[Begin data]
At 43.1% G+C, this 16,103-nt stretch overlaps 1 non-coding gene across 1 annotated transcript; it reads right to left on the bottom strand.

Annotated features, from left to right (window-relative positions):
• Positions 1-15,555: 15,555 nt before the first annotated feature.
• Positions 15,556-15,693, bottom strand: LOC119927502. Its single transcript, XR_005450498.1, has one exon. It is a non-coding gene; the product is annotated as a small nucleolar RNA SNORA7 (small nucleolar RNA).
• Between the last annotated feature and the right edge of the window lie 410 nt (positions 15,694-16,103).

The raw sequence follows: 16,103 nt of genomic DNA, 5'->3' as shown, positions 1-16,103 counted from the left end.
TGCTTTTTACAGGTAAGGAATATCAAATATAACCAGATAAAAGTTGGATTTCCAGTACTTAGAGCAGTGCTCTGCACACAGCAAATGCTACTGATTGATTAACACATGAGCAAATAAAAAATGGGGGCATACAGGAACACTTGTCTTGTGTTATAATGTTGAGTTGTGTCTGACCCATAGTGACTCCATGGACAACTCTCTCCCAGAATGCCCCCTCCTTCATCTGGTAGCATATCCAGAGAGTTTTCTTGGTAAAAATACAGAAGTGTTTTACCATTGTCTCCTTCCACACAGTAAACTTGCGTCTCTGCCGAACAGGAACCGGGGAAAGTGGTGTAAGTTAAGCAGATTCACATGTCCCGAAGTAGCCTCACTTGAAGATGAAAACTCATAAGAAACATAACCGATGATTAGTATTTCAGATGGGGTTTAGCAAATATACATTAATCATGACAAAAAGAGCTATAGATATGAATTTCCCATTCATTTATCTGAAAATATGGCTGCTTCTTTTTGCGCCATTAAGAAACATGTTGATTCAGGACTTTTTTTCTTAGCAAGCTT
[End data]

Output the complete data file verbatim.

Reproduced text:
At 43.1% G+C, this 16,103-nt stretch overlaps 1 non-coding gene across 1 annotated transcript; it reads right to left on the bottom strand.

Annotated features, from left to right (window-relative positions):
• Positions 1-15,555: 15,555 nt before the first annotated feature.
• Positions 15,556-15,693, bottom strand: LOC119927502. Its single transcript, XR_005450498.1, has one exon. It is a non-coding gene; the product is annotated as a small nucleolar RNA SNORA7 (small nucleolar RNA).
• Between the last annotated feature and the right edge of the window lie 410 nt (positions 15,694-16,103).

The raw sequence follows: 16,103 nt of genomic DNA, 5'->3' as shown, positions 1-16,103 counted from the left end.
TGCTTTTTACAGGTAAGGAATATCAAATATAACCAGATAAAAGTTGGATTTCCAGTACTTAGAGCAGTGCTCTGCACACAGCAAATGCTACTGATTGATTAACACATGAGCAAATAAAAAATGGGGGCATACAGGAACACTTGTCTTGTGTTATAATGTTGAGTTGTGTCTGACCCATAGTGACTCCATGGACAACTCTCTCCCAGAATGCCCCCTCCTTCATCTGGTAGCATATCCAGAGAGTTTTCTTGGTAAAAATACAGAAGTGTTTTACCATTGTCTCCTTCCACACAGTAAACTTGCGTCTCTGCCGAACAGGAACCGGGGAAAGTGGTGTAAGTTAAGCAGATTCACATGTCCCGAAGTAGCCTCACTTGAAGATGAAAACTCATAAGAAACATAACCGATGATTAGTATTTCAGATGGGGTTTAGCAAATATACATTAATCATGACAAAAAGAGCTATAGATATGAATTTCCCATTCATTTATCTGAAAATATGGCTGCTTCTTTTTGCGCCATTAAGAAACATGTTGATTCAGGACTTTTTTTCTTAGCAAGCTT